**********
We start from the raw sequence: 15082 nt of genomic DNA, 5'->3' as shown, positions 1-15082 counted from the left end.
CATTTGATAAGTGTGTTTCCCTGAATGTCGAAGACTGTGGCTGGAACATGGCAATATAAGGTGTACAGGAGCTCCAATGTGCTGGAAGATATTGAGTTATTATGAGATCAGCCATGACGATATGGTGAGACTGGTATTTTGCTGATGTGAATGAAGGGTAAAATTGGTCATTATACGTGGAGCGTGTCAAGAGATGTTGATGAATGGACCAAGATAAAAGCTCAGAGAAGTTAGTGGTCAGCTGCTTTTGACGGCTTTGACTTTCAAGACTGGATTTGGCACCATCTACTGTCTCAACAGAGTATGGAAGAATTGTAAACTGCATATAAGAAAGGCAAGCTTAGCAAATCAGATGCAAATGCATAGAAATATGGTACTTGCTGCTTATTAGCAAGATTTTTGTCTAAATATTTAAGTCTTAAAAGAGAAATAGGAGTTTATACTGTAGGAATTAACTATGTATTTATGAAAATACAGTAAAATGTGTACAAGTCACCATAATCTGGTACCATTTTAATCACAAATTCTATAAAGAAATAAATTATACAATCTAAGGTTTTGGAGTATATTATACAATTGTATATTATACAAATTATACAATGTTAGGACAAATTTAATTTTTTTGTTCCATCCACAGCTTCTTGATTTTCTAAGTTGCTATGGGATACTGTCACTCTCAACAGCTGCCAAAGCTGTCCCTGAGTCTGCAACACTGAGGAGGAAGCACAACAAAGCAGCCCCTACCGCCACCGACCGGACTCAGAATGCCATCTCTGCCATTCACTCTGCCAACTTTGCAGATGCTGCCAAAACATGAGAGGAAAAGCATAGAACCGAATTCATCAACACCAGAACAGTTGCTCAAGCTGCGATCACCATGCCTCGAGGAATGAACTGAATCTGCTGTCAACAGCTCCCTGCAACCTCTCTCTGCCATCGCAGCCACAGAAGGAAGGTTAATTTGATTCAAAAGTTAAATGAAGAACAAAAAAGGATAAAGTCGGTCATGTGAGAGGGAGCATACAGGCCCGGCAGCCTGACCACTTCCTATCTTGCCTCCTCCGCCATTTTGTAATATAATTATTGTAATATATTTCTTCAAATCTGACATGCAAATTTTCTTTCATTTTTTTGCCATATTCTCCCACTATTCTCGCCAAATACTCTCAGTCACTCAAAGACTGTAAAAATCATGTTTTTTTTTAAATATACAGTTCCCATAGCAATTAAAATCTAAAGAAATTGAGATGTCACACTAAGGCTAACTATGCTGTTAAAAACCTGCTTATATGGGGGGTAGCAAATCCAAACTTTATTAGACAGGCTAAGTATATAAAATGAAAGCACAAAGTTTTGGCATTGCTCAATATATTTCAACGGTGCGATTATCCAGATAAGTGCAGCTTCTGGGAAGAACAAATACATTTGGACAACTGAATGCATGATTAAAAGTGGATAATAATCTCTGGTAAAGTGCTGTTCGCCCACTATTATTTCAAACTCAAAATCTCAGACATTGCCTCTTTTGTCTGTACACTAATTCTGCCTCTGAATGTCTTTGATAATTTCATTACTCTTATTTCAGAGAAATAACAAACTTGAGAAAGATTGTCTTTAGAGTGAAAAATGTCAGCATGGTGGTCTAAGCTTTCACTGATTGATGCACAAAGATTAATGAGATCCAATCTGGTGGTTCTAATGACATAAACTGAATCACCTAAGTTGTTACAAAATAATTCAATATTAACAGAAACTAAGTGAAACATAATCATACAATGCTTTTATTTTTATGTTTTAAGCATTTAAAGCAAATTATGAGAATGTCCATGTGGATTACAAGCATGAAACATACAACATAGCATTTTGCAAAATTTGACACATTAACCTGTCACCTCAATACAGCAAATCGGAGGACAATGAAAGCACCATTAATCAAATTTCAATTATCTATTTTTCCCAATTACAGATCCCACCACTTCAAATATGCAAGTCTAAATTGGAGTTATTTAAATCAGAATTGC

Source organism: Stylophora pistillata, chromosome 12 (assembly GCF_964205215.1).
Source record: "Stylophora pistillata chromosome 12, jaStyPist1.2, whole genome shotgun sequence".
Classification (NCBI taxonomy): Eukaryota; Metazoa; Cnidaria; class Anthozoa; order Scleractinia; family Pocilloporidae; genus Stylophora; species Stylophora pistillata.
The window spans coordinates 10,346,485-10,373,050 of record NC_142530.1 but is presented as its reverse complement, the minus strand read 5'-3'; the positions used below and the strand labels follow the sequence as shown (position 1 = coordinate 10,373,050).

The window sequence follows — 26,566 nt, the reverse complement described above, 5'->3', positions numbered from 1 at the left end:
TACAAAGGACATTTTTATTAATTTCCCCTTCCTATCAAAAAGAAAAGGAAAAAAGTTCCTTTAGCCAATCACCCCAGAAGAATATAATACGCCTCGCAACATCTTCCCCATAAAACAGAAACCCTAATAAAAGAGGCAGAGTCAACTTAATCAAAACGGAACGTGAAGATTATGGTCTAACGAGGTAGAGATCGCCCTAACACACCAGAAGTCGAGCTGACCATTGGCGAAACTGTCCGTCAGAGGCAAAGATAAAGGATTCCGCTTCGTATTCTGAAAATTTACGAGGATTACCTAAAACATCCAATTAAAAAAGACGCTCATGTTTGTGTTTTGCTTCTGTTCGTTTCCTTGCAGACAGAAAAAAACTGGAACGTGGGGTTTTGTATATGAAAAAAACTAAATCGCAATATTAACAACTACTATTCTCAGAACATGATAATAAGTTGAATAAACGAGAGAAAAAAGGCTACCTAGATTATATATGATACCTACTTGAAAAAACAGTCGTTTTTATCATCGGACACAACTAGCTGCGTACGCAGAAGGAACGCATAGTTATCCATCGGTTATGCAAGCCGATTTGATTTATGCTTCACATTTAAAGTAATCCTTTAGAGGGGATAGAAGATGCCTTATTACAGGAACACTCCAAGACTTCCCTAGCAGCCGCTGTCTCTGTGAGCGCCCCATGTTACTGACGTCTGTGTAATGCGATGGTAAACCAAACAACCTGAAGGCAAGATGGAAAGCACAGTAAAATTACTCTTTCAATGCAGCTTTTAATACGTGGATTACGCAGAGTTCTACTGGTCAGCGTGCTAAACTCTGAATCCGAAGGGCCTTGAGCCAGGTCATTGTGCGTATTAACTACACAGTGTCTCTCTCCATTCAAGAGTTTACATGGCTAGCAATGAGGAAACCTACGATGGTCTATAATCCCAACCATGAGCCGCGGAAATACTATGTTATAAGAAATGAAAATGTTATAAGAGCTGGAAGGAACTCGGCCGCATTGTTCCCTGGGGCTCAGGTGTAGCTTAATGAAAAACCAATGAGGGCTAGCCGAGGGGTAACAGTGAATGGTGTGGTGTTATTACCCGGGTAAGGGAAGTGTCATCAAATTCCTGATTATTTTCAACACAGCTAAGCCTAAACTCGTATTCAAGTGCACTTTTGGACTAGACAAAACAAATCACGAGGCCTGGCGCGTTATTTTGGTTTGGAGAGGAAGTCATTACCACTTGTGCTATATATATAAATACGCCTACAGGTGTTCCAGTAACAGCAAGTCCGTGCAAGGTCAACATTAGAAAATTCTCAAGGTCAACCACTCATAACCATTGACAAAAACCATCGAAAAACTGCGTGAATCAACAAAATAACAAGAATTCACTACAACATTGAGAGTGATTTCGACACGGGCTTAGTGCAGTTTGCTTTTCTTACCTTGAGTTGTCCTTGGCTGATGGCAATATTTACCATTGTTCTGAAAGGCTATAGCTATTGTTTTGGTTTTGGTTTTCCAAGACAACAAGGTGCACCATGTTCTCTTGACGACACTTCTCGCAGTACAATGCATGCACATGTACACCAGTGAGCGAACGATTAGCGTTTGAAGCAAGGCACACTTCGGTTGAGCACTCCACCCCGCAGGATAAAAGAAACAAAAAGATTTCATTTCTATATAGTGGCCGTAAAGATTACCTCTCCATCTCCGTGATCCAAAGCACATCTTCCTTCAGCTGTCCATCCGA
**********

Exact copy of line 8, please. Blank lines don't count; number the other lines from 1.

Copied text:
TACAAAGGACATTTTTATTAATTTCCCCTTCCTATCAAAAAGAAAAGGAAAAAAGTTCCTTTAGCCAATCACCCCAGAAGAATATAATACGCCTCGCAACATCTTCCCCATAAAACAGAAACCCTAATAAAAGAGGCAGAGTCAACTTAATCAAAACGGAACGTGAAGATTATGGTCTAACGAGGTAGAGATCGCCCTAACACACCAGAAGTCGAGCTGACCATTGGCGAAACTGTCCGTCAGAGGCAAAGATAAAGGATTCCGCTTCGTATTCTGAAAATTTACGAGGATTACCTAAAACATCCAATTAAAAAAGACGCTCATGTTTGTGTTTTGCTTCTGTTCGTTTCCTTGCAGACAGAAAAAAACTGGAACGTGGGGTTTTGTATATGAAAAAAACTAAATCGCAATATTAACAACTACTATTCTCAGAACATGATAATAAGTTGAATAAACGAGAGAAAAAAGGCTACCTAGATTATATATGATACCTACTTGAAAAAACAGTCGTTTTTATCATCGGACACAACTAGCTGCGTACGCAGAAGGAACGCATAGTTATCCATCGGTTATGCAAGCCGATTTGATTTATGCTTCACATTTAAAGTAATCCTTTAGAGGGGATAGAAGATGCCTTATTACAGGAACACTCCAAGACTTCCCTAGCAGCCGCTGTCTCTGTGAGCGCCCCATGTTACTGACGTCTGTGTAATGCGATGGTAAACCAAACAACCTGAAGGCAAGATGGAAAGCACAGTAAAATTACTCTTTCAATGCAGCTTTTAATACGTGGATTACGCAGAGTTCTACTGGTCAGCGTGCTAAACTCTGAATCCGAAGGGCCTTGAGCCAGGTCATTGTGCGTATTAACTACACAGTGTCTCTCTCCATTCAAGAGTTTACATGGCTAGCAATGAGGAAACCTACGATGGTCTATAATCCCAACCATGAGCCGCGGAAATACTATGTTATAAGAAATGAAAATGTTATAAGAGCTGGAAGGAACTCGGCCGCATTGTTCCCTGGGGCTCAGGTGTAGCTTAATGAAAAACCAATGAGGGCTAGCCGAGGGGTAACAGTGAATGGTGTGGTGTTATTACCCGGGTAAGGGAAGTGTCATCAAATTCCTGATTATTTTCAACACAGCTAAGCCTAAACTCGTATTCAAGTGCACTTTTGGACTAGACAAAACAAATCACGAGGCCTGGCGCGTTATTTTGGTTTGGAGAGGAAGTCATTACCACTTGTGCTATATATATAAATACGCCTACAGGTGTTCCAGTAACAGCAAGTCCGTGCAAGGTCAACATTAGAAAATTCTCAAGGTCAACCACTCATAACCATTGACAAAAACCATCGAAAAACTGCGTGAATCAACAAAATAACAAGAATTCACTACAACATTGAGAGTGATTTCGACACGGGCTTAGTGCAGTTTGCTTTTCTTACCTTGAGTTGTCCTTGGCTGATGGCAATATTTACCATTGTTCTGAAAGGCTATAGCTATTGTTTTGGTTTTGGTTTTCCAAGACAACAAGGTGCACCATGTTCTCTTGACGACACTTCTCGCAGTACAATGCATGCACATGTACACCAGTGAGCGAACGATTAGCGTTTGAAGCAAGGCACACTTCGGTTGAGCACTCCACCCCGCAGGATAAAAGAAACAAAAAGATTTCATTTCTATATAGTGGCCGTAAAGATTACCTCTCCATCTCCGTGATCCAAAGCACATCTTCCTTCAGCTGTCCATCCGA